March 2, 2007

At CPAC, Focus Shifts to Congress

Marc Comtois

This week is the annual meeting of the Conservative Political Action Committee (CPAC) in Washington, D.C. (Andrew went last year). It appears that these active conservatives, disgruntled with the current crop of Presidential candidates, are turning their eyes towards Congress:

Conservative leaders, who are gathering in Washington today for the first Conservative Political Action Conference meeting since the Republican Party's electoral defeat last year, acknowledged in interviews that it will be difficult to reclaim control of Congress. But faced with a pack of GOP presidential contenders with spotty conservative credentials, the party's fiscal and social conservatives say they are making a special effort to reclaim power on Capitol Hill to hold the next White House in line.

"For years, the party was completely president-centric, and put all their efforts into keeping the presidency," said Grover Norquist , president of Americans for Tax Reform. "But going into 2008, it's going to be equally important to pick up the House and Senate. Now, people recognize you can govern from either body," not just the White House, Norquist said.

Paul Weyrich , president of the Free Congress Foundation, said the party's top-tier presidential candidates -- including Arizona Senator John McCain, former New York mayor Rudolph Giuliani , and former Massachusetts governor Mitt Romney -- are too liberal for many conservatives.

"If we can't play a role in the presidential [election] , then at least let's elect some senators and congressmen. Maybe we can play a role in Congress," Weyrich said.

Bill Lauderback , executive vice president of the American Conservative Union, agreed: "2008 is not just about the White House. It's about maintaining conservative principles within the public policy debate," he said.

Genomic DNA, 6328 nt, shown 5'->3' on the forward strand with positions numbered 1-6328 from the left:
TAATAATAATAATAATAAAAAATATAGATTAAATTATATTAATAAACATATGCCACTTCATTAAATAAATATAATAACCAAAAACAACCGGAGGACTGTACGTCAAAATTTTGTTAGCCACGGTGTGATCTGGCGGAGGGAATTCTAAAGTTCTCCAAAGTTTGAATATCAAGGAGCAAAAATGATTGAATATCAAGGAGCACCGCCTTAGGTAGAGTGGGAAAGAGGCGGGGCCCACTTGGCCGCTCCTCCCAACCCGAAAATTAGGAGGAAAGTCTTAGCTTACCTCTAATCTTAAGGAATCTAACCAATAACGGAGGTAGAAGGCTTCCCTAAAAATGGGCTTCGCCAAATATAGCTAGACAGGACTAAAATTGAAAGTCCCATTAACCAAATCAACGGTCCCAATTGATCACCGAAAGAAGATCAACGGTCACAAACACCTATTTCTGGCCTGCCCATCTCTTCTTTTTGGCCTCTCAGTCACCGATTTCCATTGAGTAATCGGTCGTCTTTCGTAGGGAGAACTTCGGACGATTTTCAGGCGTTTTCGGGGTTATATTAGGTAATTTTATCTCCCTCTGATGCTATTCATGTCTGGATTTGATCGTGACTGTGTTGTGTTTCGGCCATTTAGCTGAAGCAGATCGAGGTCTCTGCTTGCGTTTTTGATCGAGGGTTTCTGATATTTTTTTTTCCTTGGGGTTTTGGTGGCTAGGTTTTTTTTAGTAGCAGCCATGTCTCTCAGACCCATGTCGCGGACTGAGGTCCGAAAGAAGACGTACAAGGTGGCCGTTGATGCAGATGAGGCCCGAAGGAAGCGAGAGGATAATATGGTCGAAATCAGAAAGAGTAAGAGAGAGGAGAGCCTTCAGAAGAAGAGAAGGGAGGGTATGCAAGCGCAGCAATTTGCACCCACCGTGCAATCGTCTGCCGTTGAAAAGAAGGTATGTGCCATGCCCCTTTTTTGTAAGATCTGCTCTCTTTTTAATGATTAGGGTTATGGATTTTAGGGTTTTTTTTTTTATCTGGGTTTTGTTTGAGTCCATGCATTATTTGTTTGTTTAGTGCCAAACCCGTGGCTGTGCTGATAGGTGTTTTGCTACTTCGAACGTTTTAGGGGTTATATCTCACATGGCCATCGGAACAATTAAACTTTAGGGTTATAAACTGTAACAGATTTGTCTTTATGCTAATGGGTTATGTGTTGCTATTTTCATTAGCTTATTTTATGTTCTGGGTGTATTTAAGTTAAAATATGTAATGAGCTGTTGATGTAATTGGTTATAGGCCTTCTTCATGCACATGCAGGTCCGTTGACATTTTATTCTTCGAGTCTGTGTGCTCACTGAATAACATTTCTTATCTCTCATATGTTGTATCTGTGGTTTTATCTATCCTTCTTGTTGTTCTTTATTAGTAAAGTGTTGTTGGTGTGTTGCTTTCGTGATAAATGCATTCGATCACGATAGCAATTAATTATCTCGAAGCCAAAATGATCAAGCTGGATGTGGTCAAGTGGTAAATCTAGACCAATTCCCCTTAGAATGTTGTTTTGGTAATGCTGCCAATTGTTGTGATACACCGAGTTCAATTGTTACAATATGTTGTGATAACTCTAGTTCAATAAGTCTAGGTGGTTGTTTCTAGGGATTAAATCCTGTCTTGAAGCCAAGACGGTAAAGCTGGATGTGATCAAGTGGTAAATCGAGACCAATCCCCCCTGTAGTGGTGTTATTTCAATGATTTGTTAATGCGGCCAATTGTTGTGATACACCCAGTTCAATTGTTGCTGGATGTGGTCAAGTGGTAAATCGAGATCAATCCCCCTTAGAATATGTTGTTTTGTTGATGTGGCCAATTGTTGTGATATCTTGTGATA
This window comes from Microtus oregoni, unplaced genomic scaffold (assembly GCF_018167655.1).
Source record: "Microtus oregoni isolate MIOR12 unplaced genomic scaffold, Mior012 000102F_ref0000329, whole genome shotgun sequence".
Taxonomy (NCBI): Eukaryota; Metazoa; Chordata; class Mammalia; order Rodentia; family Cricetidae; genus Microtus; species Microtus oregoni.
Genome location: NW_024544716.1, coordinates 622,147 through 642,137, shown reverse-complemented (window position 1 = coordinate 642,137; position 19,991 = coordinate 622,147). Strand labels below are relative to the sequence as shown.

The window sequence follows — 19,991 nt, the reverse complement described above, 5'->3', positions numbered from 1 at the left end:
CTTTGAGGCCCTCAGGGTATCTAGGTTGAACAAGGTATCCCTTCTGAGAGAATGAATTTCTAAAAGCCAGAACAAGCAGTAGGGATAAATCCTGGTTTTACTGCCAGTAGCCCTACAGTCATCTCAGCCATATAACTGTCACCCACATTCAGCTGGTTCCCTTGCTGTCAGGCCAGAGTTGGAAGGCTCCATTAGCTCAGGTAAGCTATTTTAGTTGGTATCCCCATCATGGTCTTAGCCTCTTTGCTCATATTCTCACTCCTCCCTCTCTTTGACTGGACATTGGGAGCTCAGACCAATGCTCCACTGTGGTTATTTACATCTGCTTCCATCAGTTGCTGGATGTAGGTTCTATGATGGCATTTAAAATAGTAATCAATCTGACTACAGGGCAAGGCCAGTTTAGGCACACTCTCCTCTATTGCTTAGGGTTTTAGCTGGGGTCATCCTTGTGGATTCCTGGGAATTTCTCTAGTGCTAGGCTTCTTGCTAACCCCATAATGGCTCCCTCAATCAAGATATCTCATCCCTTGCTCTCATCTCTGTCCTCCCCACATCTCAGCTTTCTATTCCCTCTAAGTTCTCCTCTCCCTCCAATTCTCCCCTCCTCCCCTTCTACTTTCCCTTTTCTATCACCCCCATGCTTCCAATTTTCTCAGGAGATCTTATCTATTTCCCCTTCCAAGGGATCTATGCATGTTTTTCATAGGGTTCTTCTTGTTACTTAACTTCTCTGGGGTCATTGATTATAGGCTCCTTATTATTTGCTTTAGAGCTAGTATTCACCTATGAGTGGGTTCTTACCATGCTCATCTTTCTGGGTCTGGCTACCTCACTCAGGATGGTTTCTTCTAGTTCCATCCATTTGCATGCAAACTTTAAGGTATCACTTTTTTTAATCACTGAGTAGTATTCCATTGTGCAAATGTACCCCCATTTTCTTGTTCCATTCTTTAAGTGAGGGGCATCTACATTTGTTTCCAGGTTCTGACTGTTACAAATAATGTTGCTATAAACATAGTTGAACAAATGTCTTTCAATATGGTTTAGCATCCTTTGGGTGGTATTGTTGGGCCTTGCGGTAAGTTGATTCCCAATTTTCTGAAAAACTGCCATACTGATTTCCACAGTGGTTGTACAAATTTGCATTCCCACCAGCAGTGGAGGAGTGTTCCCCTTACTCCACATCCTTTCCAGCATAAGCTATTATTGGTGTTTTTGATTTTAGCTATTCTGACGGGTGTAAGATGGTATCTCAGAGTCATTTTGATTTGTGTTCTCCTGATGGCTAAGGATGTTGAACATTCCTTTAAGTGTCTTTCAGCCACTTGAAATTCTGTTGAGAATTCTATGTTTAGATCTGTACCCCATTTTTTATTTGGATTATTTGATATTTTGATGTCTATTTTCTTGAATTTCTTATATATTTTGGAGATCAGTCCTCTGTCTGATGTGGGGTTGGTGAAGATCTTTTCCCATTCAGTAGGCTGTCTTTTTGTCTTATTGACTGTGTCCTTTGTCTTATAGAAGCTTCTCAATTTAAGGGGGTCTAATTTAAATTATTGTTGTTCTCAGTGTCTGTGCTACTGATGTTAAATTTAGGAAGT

Norquist's point about national Republicans being president-centric is also applicable here in Rhode Island. The RIGOP, if nothing else, has been a governor-centric party. Perhaps, with new leadership, this will change.

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I just see conservatives (and Weyrich) coalescing around Romney, particularly given McCain's missteps and Guiliani's woman troubles. To me, the concerns about Romney's religion seem overblown - Mormonism isn't exactly Wicca.
Personally, I think Romney's telling us his his truth now, and that he was faking the moderate funk in his Senate and gubernatorial campaigns. I don't see Willard self-destructing nearly as easily as McCain or Guiliani might - if I were putting money on the GOP nomination right now, I'd bet Romney.

Posted by: Rhody at March 2, 2007 12:16 PM

Marc, Justin, Andrew et al:

I will weigh back in on the Chairman situation tonight but wanted to pass on to you a compliment from CPAC here in the appropriate area.

John Fund, of the Wall Street Journal and I were having a conversation about RI politics and sat together looking at computers on "blogger's row" when he looked over at my page, noticed the Anchor Rising screen and said "Anchor Rising. What a great blog. Those guys do a great job with that site".

You're on John Fund's radar. Kudos from DC.


Posted by: Jon Scott at March 2, 2007 6:03 PM

Whoa. Way to go, Justin, Andrew, Marc, Don.

Posted by: SusanD at March 2, 2007 9:17 PM

I like to check out Anchor Rising and I don't necessarily mind the criticism!One thing for sure I don't conceal my identity.
I attened CPAC in 2002 and 2003.It is GREAT PLACE to actually meet and talk with people you only see on television!
Justin and others, congratulations on this blog.A great compliment from John Fund!

Posted by: Scott Bill Hirst at March 3, 2007 11:29 AM

John, Thanks for passing that along. It's always nice to get such positive feedback!

Posted by: Marc Comtois at March 3, 2007 12:14 PM
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